In 2005 I was close to joining the Wests Tigers and it was the appeal of playing alongside Benji Marshall that had me keen for one last challenge in the big time.
It was a secret squirrel negotiation at the end of 2004 and never made the media because I was in direct contact with Tim Sheens, who was coaching Wests Tigers.
I’ve never spoken about this before but it is an interesting story, especially with Benji about to play his final game for the Tigers on Saturday night.
I finished my career in 2001 at Wigan and had two years off before making a comeback for Easts Tigers in the Queensland Cup.
I had a good year and scored three tries in the preliminary final.
Having those couple of years off had refreshed me in mind and body and I felt like I handled that level of competition easily for a 34-year-old. I’d had a good finals series and was ready for the next step up.
A look back at the 2005 Grand Final
I had several conversations with Tim and he said he’d like to have me on board in 2005 with the young team he had, and that he would make it happen.
It was the prospect of playing with Benji that had me excited about joining the Tigers. He’d come onto the scene in 2003 as an 18-year-old and it was clear he was going to be a special player and partner Scott Prince in the halves in 2005.
I relied a lot on good halves throughout my career. They made me look good. Guys like Kevin Walters had played a major role in my tries at the Broncos.
Kevin used to throw me the "out ball" and Benji is still throwing them. He was certainly throwing them back then and was on the verge of superstardom.
I’d been coached by Tim in the Australian Super League side in 1997 and got on with him.
I thought he was a really good coach and all the Canberra players that were my teammates in rep sides had spoken so highly of him. He was a bit like Wayne Bennett in that regard.
All the planets had aligned but unfortunately I broke my arm in the 2004 Queensland Cup grand final and decided that was it for me. That injury came at the worst possible time and the move to the Tigers never happened.
I did think at the end of 2005 how good it would have been to play in that premiership-winning Tigers side.
I remember watching the 2005 grand final and when Benji threw that flick pass to Pat Richards I just thought "what a freak". Who has the confidence to do that, let alone in a grand final?
Marshall rifles a pass to Kepaoa
Despite not being re-signed for the Tigers next year the great thing for Benji is the magic is still there.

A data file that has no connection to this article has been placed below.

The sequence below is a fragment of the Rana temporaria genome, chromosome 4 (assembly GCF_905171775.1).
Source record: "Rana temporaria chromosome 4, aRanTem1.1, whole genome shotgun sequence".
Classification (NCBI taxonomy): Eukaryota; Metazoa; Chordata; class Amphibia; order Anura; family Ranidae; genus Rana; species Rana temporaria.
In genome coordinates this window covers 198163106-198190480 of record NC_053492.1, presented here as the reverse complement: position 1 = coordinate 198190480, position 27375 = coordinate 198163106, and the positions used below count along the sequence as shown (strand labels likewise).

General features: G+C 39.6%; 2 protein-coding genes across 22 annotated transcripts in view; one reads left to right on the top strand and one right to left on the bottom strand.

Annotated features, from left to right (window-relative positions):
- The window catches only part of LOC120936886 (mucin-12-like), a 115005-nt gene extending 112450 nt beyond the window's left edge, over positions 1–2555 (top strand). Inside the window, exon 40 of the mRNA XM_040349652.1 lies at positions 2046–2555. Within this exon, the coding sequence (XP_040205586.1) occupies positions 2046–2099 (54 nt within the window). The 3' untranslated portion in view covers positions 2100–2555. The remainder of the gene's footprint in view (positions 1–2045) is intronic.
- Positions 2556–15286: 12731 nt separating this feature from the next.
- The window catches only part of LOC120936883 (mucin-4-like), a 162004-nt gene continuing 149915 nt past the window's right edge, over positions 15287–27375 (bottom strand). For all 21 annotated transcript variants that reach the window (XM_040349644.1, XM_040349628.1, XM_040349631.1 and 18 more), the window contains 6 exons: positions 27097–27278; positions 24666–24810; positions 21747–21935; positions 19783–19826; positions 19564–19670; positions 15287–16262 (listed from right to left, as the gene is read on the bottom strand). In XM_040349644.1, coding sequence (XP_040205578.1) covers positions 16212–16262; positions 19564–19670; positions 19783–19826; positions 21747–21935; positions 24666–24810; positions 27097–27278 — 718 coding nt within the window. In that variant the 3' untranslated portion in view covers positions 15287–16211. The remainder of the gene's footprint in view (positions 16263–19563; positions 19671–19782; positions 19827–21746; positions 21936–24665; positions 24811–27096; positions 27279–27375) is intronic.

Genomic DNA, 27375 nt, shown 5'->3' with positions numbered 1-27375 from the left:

I’ve just sent an email to Wigan’s general manager Kris Radlinski, who is also an old teammate and friend of mine, letting him know I reckon Benji would be a great asset to the team and he is still playing outstanding footy.
If Benji can’t get another NRL deal I think he would be a real asset to Wigan because the club has always appreciated his style of player.
Marshall pass hands Kepaoa his second
He has a big name over there and Wigan have always been known as an attacking team.
You look at their history and they’ve had great attacking players like Martin Offiah, Jason Robinson, Ellery Hanley and Radlinski himself.
In my era in the 1990s their defence got stiffer as well but they always had that fast play-the-ball and attack. Benji would fit right in.
He scores and sets up more tries than he lets in.
Wherever he ends up, I don’t see Benji’s defence as an issue. He scores and sets up more tries than he lets in as we have seen in recent weeks against Souths and Melbourne where he has been dazzling with his ball-playing even though the Tigers didn’t win.
From what I understand there are three or four NRL clubs that are possible options for Benji and the Broncos are one of them.
A one-year deal would be a good option for him. I know he has been at the Broncos before in 2017 and it is a season he credits with reviving his love for the game under Wayne Bennett.
I know Wayne still rates him highly and valued the influence he had that year on guys like Anthony Milford and Ben Hunt who learned a lot from him.
He can be a great mentor for the Broncos young playmakers and also offer plenty on the park where Brisbane have struggled with their attack.
The key for Benji is he has played good football for the last couple of years and still has an impact on games.
He still has a big following here in Queensland and came to prominence with Keebra Park High School. The other day Benji was named in the Queensland State Secondary Schools Association team of the century that I was also privileged to get the nod in.
Benji is hoping his career is not over, and so do I.
It has been a remarkable journey for him. To be playing as well as he is in his 18th year in the top grade shows his resilience, and his phenomenal skill set is still on show each week.
Kids everywhere grew up wanting to be Benji.
They imagined themselves stepping, weaving and throwing flick passes to win games.
It is a wonderful legacy he has created and one he can be proud of.